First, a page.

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EnglishEdit

EtymologyEdit

accept +‎ -er; in the sense “respecter,” from Middle French accepteur.[1]

PronunciationEdit

NounEdit

accepter (plural accepters)

  1. A person who accepts; a taker.
  2. (obsolete) A respecter; one who views others with partiality.
    • 1395, John Wycliffe (translator), Bible, Acts 10.34,[4]
      And Petre openyde his mouth, and seide, In trewthe Y haue foundun, that God is no acceptor of persoones;
    • 1549, Hugh Latimer, The Seconde Sermon of Maister Hughe Latimer whych he preached before the Kynges maiestie, London: John Day and William Seres, To the Reader,[5]
      But nowe the wycked Iudge, whiche corrupteth iustyce for Brybes heer he maye learne also the lesson that Moses taughte long before this tyme, ye magistrates & Iudges in the common wealth of Israell be no accepters of personnes neyther be desyreous of giftes, for they make wyse men blind, and chaunge the mynde of the ryghtuouse.
    • early 1700s, William Chillingworth, Sermon on Psalm 14.1 in The Works of William Chillingworth, London: Richard Priestley, 1820, Volume 3, p. 92,[6]
      [] God is no accepter of persons, neither riches nor poverty are a means to procure his favour []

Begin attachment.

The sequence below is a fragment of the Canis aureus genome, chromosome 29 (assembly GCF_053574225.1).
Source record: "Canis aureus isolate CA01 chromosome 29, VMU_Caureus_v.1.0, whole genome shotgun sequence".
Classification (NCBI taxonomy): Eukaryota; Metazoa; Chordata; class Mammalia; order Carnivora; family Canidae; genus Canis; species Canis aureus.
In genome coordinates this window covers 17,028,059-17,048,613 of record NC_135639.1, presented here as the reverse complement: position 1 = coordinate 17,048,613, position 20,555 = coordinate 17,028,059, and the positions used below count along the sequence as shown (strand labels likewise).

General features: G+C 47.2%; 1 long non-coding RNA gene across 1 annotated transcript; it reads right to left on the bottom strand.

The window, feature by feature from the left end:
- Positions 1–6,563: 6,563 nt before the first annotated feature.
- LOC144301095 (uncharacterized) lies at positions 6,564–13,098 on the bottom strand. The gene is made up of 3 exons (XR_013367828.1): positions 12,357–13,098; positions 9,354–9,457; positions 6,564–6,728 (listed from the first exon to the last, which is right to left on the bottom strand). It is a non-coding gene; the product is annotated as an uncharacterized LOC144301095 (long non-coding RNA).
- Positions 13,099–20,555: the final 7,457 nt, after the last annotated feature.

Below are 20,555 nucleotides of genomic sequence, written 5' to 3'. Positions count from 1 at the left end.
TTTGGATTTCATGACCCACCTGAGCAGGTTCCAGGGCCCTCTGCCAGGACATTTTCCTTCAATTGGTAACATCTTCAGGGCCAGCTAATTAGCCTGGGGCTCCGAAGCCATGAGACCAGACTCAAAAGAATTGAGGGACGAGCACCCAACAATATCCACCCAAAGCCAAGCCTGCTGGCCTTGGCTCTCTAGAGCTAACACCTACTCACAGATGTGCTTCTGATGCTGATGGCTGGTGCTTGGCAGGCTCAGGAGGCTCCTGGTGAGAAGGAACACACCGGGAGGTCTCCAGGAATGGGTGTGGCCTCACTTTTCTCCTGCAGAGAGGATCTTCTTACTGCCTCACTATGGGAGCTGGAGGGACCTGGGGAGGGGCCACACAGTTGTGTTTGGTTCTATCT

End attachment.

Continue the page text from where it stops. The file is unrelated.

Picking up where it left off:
3. (law) An acceptor; one who accepts an order or a bill of exchange.

ReferencesEdit

  1. ^ accepteur in Trésor de la langue française informatisé

AnagramsEdit


FrenchEdit

EtymologyEdit

From Middle French accepter, from Old French accepter, borrowed from Latin acceptō, acceptāre.

PronunciationEdit

  • IPA(key): /ak.sɛp.te/
  • (file)
  • (file)

VerbEdit

accepter

  1. (transitive) to accept
    je vais accepter votre offre - I'm going to accept your offer
    il accepte de s'arrêter - he agreed to stop

ConjugationEdit

Further readingEdit


LatinEdit

Middle FrenchEdit

EtymologyEdit

From Old French accepter.

VerbEdit

accepter

  1. to accept

ConjugationEdit

  • Middle French conjugation varies from one text to another. Hence, the following conjugation should be considered as typical, not as exhaustive.

DescendantsEdit


Old FrenchEdit

Alternative formsEdit

EtymologyEdit

Borrowed from Latin acceptō, acceptāre.

VerbEdit

accepter

  1. to accept

ConjugationEdit

This verb conjugates as a first-group verb ending in -er. In the present tense an extra supporting e is needed in the first-person singular indicative and throughout the singular subjunctive, and the third-person singular subjunctive ending -t is lost. Old French conjugation varies significantly by date and by region. The following conjugation should be treated as a guide.

DescendantsEdit


SwedishEdit

NounEdit

accepter

  1. indefinite plural of accept